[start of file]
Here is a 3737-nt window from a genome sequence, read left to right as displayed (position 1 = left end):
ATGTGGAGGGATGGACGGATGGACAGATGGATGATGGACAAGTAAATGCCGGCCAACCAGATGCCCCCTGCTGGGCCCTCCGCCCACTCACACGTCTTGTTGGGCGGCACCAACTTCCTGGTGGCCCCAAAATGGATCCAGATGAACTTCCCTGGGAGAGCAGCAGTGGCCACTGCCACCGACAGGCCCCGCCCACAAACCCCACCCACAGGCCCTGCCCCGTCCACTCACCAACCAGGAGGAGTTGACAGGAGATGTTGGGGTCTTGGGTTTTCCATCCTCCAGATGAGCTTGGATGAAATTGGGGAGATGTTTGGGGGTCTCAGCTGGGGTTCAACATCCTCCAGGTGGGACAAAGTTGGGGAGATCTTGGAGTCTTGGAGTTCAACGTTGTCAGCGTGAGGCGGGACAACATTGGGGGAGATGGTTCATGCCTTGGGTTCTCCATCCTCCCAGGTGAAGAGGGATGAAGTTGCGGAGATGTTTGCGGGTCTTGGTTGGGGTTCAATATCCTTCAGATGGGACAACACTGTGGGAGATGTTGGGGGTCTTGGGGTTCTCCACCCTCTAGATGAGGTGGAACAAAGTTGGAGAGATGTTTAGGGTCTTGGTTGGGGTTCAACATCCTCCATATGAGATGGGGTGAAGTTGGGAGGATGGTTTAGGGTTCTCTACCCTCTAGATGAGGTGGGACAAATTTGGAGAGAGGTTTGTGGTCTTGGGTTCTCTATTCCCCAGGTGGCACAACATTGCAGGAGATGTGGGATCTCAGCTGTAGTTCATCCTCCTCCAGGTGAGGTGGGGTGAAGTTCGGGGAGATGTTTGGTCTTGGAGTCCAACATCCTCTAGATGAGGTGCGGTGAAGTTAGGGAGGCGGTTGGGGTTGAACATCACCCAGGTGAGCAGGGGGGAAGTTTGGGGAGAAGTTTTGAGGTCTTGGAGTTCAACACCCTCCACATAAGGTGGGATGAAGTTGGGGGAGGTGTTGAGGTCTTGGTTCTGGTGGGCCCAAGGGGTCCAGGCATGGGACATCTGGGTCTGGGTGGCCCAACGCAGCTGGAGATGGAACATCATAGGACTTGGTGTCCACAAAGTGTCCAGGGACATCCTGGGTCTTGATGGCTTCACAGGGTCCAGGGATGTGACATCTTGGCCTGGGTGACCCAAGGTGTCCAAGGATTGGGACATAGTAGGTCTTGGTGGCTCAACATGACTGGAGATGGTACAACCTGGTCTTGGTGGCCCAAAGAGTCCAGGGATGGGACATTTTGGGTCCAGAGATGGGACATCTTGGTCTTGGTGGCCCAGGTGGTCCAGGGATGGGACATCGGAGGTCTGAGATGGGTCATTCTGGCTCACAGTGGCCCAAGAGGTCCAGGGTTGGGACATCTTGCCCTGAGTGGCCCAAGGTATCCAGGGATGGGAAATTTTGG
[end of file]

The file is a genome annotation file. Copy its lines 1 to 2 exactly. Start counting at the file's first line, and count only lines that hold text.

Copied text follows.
Here is a 3737-nt window from a genome sequence, read left to right as displayed (position 1 = left end):
ATGTGGAGGGATGGACGGATGGACAGATGGATGATGGACAAGTAAATGCCGGCCAACCAGATGCCCCCTGCTGGGCCCTCCGCCCACTCACACGTCTTGTTGGGCGGCACCAACTTCCTGGTGGCCCCAAAATGGATCCAGATGAACTTCCCTGGGAGAGCAGCAGTGGCCACTGCCACCGACAGGCCCCGCCCACAAACCCCACCCACAGGCCCTGCCCCGTCCACTCACCAACCAGGAGGAGTTGACAGGAGATGTTGGGGTCTTGGGTTTTCCATCCTCCAGATGAGCTTGGATGAAATTGGGGAGATGTTTGGGGGTCTCAGCTGGGGTTCAACATCCTCCAGGTGGGACAAAGTTGGGGAGATCTTGGAGTCTTGGAGTTCAACGTTGTCAGCGTGAGGCGGGACAACATTGGGGGAGATGGTTCATGCCTTGGGTTCTCCATCCTCCCAGGTGAAGAGGGATGAAGTTGCGGAGATGTTTGCGGGTCTTGGTTGGGGTTCAATATCCTTCAGATGGGACAACACTGTGGGAGATGTTGGGGGTCTTGGGGTTCTCCACCCTCTAGATGAGGTGGAACAAAGTTGGAGAGATGTTTAGGGTCTTGGTTGGGGTTCAACATCCTCCATATGAGATGGGGTGAAGTTGGGAGGATGGTTTAGGGTTCTCTACCCTCTAGATGAGGTGGGACAAATTTGGAGAGAGGTTTGTGGTCTTGGGTTCTCTATTCCCCAGGTGGCACAACATTGCAGGAGATGTGGGATCTCAGCTGTAGTTCATCCTCCTCCAGGTGAGGTGGGGTGAAGTTCGGGGAGATGTTTGGTCTTGGAGTCCAACATCCTCTAGATGAGGTGCGGTGAAGTTAGGGAGGCGGTTGGGGTTGAACATCACCCAGGTGAGCAGGGGGGAAGTTTGGGGAGAAGTTTTGAGGTCTTGGAGTTCAACACCCTCCACATAAGGTGGGATGAAGTTGGGGGAGGTGTTGAGGTCTTGGTTCTGGTGGGCCCAAGGGGTCCAGGCATGGGACATCTGGGTCTGGGTGGCCCAACGCAGCTGGAGATGGAACATCATAGGACTTGGTGTCCACAAAGTGTCCAGGGACATCCTGGGTCTTGATGGCTTCACAGGGTCCAGGGATGTGACATCTTGGCCTGGGTGACCCAAGGTGTCCAAGGATTGGGACATAGTAGGTCTTGGTGGCTCAACATGACTGGAGATGGTACAACCTGGTCTTGGTGGCCCAAAGAGTCCAGGGATGGGACATTTTGGGTCCAGAGATGGGACATCTTGGTCTTGGTGGCCCAGGTGGTCCAGGGATGGGACATCGGAGGTCTGAGATGGGTCATTCTGGCTCACAGTGGCCCAAGAGGTCCAGGGTTGGGACATCTTGCCCTGAGTGGCCCAAGGTATCCAGGGATGGGAAATTTTGG